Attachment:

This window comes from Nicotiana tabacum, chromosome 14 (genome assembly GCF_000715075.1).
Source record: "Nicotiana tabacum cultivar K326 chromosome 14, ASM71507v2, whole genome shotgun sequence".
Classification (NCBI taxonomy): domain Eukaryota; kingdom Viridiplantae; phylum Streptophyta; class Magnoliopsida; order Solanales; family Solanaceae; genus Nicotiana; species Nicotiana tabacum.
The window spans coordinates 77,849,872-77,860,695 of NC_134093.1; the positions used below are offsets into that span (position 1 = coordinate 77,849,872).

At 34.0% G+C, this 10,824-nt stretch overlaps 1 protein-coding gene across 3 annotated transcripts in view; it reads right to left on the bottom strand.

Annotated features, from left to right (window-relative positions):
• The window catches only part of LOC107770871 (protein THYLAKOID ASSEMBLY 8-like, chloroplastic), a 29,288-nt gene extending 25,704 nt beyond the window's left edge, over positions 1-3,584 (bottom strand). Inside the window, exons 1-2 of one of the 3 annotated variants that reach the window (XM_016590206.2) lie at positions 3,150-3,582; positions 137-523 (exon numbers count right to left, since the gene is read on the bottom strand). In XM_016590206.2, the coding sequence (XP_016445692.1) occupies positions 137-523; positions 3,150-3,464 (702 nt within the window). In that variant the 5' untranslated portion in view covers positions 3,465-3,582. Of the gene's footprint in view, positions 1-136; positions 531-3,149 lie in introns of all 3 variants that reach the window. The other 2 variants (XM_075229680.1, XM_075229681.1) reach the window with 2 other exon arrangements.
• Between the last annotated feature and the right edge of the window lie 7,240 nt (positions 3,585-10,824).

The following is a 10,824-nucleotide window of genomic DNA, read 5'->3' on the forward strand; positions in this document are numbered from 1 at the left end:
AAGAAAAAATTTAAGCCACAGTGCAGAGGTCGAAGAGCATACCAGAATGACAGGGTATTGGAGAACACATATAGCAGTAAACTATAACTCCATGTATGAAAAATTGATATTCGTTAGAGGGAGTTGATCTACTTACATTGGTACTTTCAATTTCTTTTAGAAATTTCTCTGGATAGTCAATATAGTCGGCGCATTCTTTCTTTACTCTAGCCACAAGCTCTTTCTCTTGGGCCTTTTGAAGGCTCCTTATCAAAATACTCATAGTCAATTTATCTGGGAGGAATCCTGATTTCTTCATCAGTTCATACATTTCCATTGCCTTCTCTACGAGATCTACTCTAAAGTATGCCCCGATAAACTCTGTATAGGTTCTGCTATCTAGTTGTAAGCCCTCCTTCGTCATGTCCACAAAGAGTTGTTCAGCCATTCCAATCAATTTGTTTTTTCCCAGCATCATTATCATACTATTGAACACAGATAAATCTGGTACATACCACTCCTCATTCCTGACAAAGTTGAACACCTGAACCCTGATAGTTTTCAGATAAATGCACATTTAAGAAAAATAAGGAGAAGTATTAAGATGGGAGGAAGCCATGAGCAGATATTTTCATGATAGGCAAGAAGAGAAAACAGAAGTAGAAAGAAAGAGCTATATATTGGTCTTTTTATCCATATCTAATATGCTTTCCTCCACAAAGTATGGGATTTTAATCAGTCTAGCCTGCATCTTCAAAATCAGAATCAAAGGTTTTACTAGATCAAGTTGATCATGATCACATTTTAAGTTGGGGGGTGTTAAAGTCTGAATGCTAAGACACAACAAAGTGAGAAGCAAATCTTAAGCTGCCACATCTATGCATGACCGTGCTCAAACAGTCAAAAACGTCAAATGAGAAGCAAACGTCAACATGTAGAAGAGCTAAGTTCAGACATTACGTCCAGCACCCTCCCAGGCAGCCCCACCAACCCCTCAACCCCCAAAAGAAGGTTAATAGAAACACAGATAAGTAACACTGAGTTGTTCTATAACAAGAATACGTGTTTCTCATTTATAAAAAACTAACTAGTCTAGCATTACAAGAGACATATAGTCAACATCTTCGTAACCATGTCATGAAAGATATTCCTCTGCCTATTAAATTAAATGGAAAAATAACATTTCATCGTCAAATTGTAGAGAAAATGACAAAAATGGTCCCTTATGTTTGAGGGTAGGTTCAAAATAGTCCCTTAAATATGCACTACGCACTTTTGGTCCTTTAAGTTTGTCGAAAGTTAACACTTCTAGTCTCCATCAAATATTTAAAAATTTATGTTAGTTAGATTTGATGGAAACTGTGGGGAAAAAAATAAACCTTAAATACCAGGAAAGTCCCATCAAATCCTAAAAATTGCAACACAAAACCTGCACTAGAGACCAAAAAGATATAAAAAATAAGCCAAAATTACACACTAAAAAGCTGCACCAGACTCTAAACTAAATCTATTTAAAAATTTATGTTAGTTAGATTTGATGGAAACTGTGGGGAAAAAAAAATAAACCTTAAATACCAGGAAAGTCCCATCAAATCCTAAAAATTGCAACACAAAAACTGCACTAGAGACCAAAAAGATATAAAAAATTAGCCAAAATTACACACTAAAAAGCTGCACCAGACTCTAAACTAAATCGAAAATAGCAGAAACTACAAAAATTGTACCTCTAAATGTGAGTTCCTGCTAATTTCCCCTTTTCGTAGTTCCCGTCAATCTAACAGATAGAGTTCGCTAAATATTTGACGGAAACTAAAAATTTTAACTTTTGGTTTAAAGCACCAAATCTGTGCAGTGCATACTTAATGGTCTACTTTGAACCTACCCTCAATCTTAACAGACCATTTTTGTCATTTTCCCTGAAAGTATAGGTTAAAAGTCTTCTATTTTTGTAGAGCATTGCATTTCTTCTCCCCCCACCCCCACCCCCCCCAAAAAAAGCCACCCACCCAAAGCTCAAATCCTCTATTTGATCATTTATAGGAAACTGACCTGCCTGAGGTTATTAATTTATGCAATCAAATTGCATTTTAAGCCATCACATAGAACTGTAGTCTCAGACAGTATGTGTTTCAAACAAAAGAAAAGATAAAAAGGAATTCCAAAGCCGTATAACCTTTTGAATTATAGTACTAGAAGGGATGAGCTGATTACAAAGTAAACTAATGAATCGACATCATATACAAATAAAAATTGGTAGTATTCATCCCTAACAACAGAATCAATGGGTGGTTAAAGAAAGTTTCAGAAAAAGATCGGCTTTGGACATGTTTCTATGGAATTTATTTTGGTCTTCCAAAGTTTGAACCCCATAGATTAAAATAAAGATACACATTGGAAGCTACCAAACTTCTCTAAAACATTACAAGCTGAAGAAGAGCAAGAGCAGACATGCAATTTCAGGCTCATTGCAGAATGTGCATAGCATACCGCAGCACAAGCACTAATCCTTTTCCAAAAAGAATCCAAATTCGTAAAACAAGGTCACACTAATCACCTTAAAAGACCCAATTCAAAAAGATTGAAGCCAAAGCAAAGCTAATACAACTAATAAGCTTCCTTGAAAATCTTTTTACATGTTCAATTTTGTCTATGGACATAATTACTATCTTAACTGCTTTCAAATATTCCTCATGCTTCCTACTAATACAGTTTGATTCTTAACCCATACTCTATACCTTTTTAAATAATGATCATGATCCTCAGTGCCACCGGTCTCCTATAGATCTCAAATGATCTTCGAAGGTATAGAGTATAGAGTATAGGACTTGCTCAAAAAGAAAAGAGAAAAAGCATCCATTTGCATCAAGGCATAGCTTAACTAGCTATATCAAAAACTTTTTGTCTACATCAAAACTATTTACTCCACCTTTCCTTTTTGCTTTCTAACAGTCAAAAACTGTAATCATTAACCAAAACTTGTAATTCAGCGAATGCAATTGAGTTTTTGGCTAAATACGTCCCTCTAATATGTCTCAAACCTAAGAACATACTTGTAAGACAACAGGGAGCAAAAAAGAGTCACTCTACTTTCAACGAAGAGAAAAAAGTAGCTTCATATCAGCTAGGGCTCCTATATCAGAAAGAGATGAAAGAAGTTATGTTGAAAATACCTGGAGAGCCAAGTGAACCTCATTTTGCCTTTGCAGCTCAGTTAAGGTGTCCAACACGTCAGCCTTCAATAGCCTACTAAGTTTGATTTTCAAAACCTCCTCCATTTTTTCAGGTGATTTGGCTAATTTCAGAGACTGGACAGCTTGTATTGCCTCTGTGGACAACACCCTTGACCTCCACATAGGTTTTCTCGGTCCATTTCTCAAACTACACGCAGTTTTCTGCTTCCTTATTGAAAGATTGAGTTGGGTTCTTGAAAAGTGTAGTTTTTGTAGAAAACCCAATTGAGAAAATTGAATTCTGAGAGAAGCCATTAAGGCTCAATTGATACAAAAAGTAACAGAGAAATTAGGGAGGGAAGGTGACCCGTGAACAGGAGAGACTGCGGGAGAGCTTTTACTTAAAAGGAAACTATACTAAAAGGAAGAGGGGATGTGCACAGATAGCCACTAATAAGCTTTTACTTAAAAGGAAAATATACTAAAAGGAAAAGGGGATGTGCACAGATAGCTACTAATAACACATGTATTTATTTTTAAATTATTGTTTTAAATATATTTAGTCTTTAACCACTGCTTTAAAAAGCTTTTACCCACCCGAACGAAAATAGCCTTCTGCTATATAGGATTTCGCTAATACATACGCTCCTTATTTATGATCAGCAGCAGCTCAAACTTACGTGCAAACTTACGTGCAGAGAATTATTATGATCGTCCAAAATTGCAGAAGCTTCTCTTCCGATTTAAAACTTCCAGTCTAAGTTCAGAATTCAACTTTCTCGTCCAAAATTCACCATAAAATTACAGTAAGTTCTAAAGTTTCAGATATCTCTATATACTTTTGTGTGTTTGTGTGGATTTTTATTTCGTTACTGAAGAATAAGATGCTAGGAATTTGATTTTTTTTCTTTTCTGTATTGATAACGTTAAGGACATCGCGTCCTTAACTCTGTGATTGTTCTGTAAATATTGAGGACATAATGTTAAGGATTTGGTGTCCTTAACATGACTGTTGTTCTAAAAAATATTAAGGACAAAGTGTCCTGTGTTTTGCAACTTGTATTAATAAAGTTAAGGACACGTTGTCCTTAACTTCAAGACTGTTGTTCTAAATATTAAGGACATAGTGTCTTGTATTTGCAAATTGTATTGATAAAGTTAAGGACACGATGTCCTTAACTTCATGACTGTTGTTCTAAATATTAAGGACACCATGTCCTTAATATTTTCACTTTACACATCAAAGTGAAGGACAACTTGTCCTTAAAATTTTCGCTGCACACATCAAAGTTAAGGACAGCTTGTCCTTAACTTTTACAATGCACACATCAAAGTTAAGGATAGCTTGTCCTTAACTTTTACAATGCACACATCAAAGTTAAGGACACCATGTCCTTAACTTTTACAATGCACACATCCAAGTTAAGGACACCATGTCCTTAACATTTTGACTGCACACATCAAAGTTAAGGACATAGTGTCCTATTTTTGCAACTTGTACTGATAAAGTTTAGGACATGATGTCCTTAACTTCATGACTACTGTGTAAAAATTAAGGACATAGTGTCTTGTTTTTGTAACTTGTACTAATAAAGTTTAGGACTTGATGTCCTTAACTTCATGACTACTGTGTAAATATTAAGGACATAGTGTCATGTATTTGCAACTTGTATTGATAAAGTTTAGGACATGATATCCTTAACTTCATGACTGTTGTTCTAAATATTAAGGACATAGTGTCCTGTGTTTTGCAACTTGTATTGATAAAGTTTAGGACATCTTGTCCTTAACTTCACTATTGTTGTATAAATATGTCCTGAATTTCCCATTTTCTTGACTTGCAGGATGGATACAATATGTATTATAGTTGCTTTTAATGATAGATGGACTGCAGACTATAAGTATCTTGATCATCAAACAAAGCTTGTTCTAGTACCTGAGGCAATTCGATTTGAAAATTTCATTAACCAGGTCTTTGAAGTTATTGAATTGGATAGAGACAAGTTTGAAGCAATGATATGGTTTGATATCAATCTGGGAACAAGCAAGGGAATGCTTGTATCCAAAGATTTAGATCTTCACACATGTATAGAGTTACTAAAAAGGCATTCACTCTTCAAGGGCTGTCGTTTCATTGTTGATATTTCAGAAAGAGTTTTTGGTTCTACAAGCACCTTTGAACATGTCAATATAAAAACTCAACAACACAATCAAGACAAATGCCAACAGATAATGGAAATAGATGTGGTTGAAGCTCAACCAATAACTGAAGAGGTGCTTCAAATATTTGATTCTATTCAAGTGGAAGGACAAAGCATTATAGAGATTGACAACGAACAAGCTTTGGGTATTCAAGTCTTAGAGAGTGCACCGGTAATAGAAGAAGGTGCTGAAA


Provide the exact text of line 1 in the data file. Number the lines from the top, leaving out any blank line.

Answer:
This window comes from Nicotiana tabacum, chromosome 14 (genome assembly GCF_000715075.1).